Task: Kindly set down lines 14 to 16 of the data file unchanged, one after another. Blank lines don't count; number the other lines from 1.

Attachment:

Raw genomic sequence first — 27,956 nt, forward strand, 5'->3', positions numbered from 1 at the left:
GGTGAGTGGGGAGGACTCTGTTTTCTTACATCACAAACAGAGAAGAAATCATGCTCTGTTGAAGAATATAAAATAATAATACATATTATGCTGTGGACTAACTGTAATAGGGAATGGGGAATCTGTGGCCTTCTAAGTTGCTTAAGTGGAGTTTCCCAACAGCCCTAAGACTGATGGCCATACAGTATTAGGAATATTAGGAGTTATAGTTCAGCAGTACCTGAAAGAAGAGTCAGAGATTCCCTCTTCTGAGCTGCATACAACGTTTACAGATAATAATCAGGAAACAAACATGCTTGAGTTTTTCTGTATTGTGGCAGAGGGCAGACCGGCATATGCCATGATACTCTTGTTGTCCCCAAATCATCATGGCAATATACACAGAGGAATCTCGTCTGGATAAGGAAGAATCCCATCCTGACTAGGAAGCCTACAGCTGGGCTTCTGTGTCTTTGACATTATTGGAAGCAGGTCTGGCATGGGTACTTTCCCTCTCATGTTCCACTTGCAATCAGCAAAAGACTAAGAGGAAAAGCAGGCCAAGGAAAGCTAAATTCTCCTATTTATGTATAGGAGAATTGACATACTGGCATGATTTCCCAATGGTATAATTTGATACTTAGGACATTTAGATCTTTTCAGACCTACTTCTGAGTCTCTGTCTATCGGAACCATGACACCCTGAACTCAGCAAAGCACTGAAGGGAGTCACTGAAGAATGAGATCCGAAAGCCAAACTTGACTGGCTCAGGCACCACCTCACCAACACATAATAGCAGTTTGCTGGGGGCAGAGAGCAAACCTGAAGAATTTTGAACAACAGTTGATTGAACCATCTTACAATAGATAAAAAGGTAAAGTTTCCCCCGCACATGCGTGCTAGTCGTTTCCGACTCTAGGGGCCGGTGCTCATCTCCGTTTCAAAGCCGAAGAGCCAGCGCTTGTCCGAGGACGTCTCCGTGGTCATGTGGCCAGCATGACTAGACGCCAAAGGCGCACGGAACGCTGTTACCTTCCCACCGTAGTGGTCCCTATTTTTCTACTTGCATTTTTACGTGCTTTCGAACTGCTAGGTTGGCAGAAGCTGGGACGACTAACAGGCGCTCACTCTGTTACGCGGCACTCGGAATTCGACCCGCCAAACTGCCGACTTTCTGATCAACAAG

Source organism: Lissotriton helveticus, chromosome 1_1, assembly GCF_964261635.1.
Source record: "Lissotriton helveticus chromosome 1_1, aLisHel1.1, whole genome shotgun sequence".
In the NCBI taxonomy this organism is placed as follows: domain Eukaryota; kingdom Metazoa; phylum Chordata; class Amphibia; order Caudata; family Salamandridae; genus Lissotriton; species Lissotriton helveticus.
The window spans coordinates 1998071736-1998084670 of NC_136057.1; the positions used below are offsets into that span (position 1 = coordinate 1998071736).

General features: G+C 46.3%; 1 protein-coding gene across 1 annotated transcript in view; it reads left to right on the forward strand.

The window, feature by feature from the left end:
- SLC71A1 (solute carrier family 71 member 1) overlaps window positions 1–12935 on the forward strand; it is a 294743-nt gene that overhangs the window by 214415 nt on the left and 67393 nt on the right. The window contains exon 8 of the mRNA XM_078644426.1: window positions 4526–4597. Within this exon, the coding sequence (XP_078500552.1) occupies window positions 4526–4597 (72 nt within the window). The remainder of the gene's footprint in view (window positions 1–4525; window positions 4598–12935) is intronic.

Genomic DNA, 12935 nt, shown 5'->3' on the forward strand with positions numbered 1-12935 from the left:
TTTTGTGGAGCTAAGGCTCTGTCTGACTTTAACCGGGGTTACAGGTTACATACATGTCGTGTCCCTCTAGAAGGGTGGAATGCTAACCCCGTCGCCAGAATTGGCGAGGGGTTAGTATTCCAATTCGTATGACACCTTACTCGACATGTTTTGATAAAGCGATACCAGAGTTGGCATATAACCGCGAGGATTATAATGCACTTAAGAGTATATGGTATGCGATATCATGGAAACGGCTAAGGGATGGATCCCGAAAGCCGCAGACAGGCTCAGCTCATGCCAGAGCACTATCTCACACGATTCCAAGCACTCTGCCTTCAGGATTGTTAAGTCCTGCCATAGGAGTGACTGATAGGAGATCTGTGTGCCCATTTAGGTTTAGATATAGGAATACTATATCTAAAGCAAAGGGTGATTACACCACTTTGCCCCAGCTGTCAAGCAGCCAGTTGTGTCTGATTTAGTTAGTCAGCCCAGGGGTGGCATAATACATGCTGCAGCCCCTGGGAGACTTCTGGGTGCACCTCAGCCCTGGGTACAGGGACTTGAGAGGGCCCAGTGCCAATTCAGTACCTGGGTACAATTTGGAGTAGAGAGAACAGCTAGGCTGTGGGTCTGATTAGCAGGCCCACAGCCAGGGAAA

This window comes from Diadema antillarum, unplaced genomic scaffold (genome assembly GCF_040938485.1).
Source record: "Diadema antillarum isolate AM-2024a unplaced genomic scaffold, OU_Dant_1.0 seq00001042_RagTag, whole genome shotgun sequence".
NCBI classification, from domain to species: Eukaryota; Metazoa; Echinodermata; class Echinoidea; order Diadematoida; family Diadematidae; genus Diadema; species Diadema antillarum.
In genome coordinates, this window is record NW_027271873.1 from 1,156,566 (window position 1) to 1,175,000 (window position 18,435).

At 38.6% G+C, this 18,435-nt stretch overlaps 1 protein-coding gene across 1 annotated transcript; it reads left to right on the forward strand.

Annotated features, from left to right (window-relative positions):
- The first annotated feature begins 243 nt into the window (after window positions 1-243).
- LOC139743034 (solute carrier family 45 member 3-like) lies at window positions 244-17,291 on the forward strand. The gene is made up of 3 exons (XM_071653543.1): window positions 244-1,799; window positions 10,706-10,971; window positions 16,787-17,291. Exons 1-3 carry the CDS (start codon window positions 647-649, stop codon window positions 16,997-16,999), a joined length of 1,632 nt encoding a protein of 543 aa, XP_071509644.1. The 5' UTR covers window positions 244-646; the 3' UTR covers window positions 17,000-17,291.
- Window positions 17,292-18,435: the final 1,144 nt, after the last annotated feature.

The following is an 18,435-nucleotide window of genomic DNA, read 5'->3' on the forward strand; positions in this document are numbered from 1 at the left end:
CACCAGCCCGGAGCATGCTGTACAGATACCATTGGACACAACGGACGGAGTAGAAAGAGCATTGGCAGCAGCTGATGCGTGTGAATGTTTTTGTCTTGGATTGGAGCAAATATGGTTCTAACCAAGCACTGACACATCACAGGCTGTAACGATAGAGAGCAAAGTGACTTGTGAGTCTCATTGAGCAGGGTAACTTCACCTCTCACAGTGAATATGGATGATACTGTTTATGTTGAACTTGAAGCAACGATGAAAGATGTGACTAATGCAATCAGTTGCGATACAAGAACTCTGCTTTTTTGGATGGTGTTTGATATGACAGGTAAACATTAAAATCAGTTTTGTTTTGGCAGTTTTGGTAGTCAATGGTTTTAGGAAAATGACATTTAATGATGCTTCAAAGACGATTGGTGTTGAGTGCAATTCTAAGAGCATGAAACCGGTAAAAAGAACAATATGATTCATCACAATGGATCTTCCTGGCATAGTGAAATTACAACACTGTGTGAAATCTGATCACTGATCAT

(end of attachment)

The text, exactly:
NCBI classification, from domain to species: Eukaryota; Metazoa; Echinodermata; class Echinoidea; order Diadematoida; family Diadematidae; genus Diadema; species Diadema antillarum.
In genome coordinates, this window is record NW_027271873.1 from 1,156,566 (window position 1) to 1,175,000 (window position 18,435).

At 38.6% G+C, this 18,435-nt stretch overlaps 1 protein-coding gene across 1 annotated transcript; it reads left to right on the forward strand.